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  • PALS

October 27, 2021 Meeting Minutes - School Anxiety, MAPS, resolve, CACTIS

PALS Meeting Minutes

October 27, 2021 9:30 a.m.

Virtual Meeting using Zoom

Open Forum

Open Forum is an opportunity for participants to come together and discuss a variety of topics, offer resources, and ask questions related to special education.

School Anxiety

We have often discussed student anxiety. Since the onset of the pandemic we have frequently discussed the increase of anxiety in children. We have discussed the multitude of ways anxiety interferes with student education. We discussed many of the same topics today and relevant parts of last months meeting minutes are included below. We also further discussed the MAPS program and CACTIS which also relates to resolve Crisis Services.


MAPS (Maximizing Adolescent Potentials) "is a research, public service, and training program dedicated to the prevention of drug and alcohol problems among youth, the promotion of adolescent mental health, and the development of capable young people. MAPS works with schools, families, communities, children, and adolescents in a variety of settings."

"MAPS is a program of the University of Pittsburgh, School of Education, and Allegheny County Drug and Alcohol Prevention Programs. MAPS is certified by the Commonwealth of Pennsylvania Department of Health, Office of Drug and Alcohol Programs. The following list provides a snapshot of the various components of the MAPS program."

Program Overview

  • Drug and Alcohol Treatment Services - provides school-based and school-linked mental health and alcohol, tobacco and other drug services throughout Allegheny County.

  • Communities in Action for Peace (CAP) - promotes healthy communities by reducing violence and its causes in a nontraditional and culturally sensitive manner.

  • Health Program Evaluation and Research - focuses on the design, development, implementation and evaluation of evidence–based health programs and services.

  • Student Assistance Program Research Center - investigates the effectiveness of student assistance programs in linking students to mental health and drug and alcohol services.

  • Faculty & Staff - here you'll find information about the people working at the MAPS program.

From resolve Crisis Services

Crisis intervention and hospital diversion are at the forefront of resolve Crisis Services. Anyone who resides in Allegheny County can access our services, regardless of ability to pay or type of crisis. At resolve, our mantra is that everyone defines his or her own crisis. We can help with problems such as these:

  • You've had a bad day or a series of bad days.

  • You're dealing with the loss of a loved one or cherished pet.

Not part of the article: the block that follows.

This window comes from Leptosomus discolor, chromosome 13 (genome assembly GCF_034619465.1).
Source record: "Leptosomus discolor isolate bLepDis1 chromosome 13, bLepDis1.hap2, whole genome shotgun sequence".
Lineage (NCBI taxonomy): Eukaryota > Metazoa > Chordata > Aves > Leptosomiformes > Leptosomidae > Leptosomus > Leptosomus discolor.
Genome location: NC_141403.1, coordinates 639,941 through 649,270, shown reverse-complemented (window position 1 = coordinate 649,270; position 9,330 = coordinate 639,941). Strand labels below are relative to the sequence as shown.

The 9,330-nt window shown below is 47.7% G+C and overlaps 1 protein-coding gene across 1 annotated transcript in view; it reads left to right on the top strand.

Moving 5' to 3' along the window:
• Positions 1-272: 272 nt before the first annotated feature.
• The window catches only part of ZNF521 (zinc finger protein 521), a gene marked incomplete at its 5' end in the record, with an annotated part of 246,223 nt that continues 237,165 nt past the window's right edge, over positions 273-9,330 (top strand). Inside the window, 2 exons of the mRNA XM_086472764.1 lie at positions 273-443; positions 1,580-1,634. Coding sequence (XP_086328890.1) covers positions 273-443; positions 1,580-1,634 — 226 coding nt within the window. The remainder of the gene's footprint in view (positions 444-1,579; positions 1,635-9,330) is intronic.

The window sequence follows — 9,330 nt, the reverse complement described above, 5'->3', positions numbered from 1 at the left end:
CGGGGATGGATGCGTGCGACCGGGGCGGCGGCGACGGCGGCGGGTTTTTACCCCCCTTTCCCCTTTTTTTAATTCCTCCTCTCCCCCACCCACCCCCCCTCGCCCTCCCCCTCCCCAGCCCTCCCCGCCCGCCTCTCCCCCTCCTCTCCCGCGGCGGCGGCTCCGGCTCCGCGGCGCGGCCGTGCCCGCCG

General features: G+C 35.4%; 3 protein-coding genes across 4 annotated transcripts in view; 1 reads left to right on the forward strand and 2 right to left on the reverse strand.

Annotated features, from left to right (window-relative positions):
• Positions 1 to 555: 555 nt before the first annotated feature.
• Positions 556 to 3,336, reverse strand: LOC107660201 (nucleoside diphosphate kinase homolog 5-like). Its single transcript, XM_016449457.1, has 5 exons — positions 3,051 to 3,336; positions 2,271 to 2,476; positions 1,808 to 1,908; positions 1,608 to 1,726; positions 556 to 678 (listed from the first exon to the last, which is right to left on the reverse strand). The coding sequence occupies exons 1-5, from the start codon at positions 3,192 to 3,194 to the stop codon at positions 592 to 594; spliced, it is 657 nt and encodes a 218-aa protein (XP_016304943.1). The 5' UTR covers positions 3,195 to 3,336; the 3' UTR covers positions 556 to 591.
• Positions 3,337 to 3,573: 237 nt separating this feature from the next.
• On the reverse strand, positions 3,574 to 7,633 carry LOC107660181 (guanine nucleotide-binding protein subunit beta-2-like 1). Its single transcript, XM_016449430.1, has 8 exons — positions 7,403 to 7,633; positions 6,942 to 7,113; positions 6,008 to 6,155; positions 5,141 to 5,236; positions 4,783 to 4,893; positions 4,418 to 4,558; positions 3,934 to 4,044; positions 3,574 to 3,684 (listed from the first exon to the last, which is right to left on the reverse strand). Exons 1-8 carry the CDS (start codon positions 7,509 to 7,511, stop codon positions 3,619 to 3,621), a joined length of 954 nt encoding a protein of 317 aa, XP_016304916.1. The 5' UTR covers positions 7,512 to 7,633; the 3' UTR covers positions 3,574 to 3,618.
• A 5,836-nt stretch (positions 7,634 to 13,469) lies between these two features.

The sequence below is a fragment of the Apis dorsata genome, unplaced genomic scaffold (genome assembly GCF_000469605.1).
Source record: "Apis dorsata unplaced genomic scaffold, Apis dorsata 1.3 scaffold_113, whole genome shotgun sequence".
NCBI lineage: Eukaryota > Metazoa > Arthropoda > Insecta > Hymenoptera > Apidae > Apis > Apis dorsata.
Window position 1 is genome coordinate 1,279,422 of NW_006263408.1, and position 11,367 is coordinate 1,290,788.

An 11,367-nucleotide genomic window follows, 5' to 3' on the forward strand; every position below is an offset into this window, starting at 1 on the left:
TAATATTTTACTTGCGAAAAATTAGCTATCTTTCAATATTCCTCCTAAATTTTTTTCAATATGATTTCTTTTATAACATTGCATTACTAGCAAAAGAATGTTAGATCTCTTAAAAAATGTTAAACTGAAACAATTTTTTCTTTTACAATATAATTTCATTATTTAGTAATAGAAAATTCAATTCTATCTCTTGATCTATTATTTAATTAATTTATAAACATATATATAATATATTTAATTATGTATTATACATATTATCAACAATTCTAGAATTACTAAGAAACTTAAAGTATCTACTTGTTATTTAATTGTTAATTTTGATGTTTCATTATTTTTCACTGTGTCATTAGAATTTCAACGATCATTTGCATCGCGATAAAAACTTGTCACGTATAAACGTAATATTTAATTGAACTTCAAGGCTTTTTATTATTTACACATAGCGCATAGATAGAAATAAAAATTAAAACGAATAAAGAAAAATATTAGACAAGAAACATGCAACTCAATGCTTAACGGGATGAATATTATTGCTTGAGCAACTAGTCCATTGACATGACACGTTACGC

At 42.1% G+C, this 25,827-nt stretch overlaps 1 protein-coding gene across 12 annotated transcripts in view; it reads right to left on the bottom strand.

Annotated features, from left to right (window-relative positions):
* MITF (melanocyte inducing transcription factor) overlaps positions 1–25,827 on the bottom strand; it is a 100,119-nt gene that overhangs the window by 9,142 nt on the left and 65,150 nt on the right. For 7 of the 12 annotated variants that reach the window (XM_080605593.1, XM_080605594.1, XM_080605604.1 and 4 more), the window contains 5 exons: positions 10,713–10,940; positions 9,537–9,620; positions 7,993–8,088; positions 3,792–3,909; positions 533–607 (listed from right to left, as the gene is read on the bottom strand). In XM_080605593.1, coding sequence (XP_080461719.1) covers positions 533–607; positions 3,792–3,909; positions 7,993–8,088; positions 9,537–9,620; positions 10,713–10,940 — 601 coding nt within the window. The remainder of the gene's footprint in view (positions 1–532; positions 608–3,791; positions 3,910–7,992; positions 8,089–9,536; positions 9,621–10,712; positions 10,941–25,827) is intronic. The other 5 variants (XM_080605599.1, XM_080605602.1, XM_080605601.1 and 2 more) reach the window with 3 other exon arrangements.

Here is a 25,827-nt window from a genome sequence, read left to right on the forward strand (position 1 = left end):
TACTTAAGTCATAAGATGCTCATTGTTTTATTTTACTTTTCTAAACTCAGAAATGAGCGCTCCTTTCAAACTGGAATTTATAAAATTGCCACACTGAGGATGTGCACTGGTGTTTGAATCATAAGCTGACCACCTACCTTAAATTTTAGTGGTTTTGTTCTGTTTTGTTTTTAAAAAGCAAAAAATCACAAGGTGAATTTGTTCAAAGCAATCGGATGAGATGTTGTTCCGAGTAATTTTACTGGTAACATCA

• Your workplace has become stressful.

  • You're having trouble finding a job.

  • You're worried that you may have a mental illness but aren't sure where to go for help.

  • You feel that you may have a drug or alcohol addiction.

  • You want to help a loved one with any of these concerns.

A crisis isn't limited to one condition or concern. We're here to help you work through any problem that you may be having. Our team has specialized training in crisis work. Many members of our staff have faced crises in their own lives and can offer empathy and understanding.

Phone Counseling 24 Hours a Day You can call anytime and speak with a trained crisis expert. Call our 24-hour hotline at 1-888-7-YOU-CAN (1-888-796-8226). Mobile Crisis Unit Our mobile crisis team will travel anywhere within Allegheny County to provide support services. Some people who use this service are homebound or can't travel to our walk-in center. Others feel safer in their own surroundings. resolve knows these needs and will meet you wherever you are in the county. Our mobile team also offers wellness checkups and aids law enforcement with volatile, non-criminal cases. Call our Mobile Crisis Unit at 1-888-7-YOU-CAN (1-888-796-8226). Walk-In Center You can visit us without an appointment at our walk-in center in the East End of Pittsburgh. Our doors are always open when you need to talk about your concerns or those of a family member or friend. Our walk-in center is an inviting, safe space that has public and private areas. While we don't provide medical services, our nursing staff will perform a basic health assessment for anyone who may need residential services. Residential Services Our residential service is a short-term alternative to hospitalization for people with mental health problems. We accept people ages 14 and older for up to 72 hours. A resolve staff member or doctor may refer our walk-in and phone clients to this service. Our trained nurses perform basic health assessments but do not provide advanced medical care. If you or a family member expect using this service, be sure to bring your medications with you. There is no pharmacy on-site.


CACTIS (Child and Adolescent Crisis Team Intervention Services) supports children, teens, and their families for up to six weeks. In most cases, treatment consists of three visits per week on an outpatient basis.

(CACTIS) provides telephone support, mobile crisis response, and mobile scheduled visits to identified children, adolescents, and their families who reside in Allegheny County. Benefits of enrolling in CACTIS services include:

• respond to school concerns when unable to speak to parents